Here is the problem.
Millions of African-Americans took advantage of the opportunities created by the civil rights movement to climb into the middle class — and in some cases far beyond, as exemplified by President Obama.
Yet millions of other black Americans did not reach the middle class. This group, mired in poverty and dysfunction, finds the paths others took are blocked. They live in neighborhoods with failing schools that cannot prepare them for today’s economy. Secure, high-paying blue-collar jobs are a thing of the past.
Increasingly, these African-Americans who were left behind are invisible. Their neighborhoods either get gentrified — which means they can no longer afford to stay there — or simply bypassed by development. What happens in poor black neighborhoods has less and less to do with the everyday lives of middle-class Americans, white or black.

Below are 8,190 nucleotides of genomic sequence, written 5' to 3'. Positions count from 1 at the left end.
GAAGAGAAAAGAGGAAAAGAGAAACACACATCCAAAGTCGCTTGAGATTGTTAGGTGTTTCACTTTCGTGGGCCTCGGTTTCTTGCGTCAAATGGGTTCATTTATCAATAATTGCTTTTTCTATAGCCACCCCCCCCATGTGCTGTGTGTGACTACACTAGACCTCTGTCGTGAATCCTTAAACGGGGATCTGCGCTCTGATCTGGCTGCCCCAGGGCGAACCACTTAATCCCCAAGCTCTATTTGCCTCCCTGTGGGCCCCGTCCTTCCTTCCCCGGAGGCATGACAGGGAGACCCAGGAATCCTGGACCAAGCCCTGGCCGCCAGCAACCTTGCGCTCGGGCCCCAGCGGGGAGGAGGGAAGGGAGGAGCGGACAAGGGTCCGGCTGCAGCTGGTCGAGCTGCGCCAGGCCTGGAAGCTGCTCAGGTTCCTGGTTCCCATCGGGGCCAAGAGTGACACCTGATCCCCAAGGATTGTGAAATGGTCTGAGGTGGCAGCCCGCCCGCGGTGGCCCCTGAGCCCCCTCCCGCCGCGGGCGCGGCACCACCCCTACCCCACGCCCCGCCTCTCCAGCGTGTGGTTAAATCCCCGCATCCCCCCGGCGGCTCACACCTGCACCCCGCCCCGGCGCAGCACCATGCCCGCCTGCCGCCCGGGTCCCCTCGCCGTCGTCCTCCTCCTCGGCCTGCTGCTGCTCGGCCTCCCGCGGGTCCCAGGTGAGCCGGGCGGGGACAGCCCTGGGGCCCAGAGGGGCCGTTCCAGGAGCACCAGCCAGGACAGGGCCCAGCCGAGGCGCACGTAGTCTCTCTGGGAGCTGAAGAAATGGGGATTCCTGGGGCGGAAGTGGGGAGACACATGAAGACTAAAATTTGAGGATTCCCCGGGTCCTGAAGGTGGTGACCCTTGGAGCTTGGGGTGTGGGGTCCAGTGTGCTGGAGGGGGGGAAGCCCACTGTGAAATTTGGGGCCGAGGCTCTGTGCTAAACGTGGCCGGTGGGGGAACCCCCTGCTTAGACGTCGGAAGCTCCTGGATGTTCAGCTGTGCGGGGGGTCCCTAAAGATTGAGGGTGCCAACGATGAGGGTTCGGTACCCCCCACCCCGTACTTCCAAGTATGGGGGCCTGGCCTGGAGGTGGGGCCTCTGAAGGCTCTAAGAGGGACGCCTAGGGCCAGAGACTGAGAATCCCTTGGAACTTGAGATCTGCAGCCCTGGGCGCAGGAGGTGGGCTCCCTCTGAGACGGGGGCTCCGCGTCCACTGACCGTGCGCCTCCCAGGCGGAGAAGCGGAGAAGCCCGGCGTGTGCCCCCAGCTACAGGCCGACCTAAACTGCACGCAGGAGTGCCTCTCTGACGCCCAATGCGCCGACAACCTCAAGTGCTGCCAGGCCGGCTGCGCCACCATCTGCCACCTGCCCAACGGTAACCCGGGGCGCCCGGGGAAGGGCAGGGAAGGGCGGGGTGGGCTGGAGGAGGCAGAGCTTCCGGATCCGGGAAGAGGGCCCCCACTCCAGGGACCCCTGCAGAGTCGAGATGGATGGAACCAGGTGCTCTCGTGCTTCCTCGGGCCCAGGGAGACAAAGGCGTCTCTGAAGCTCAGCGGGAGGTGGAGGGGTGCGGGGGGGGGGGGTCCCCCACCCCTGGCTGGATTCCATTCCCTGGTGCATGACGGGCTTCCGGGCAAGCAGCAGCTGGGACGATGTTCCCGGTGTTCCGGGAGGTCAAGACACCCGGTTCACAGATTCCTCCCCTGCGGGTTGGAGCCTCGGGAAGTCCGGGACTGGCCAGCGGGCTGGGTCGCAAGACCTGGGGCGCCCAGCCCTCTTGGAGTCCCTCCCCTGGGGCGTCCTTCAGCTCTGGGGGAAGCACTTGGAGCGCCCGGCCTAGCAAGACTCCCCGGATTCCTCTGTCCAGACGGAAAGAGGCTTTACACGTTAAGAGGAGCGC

Eugene Robinson: The ones left behind
What are the solutions?
Literacy! Academic Tutoring! Cultural Mentoring! Also billions of dollars and other resources that will end the poverty, dysfunction, and crime in lower income African American (Black) neighborhoods?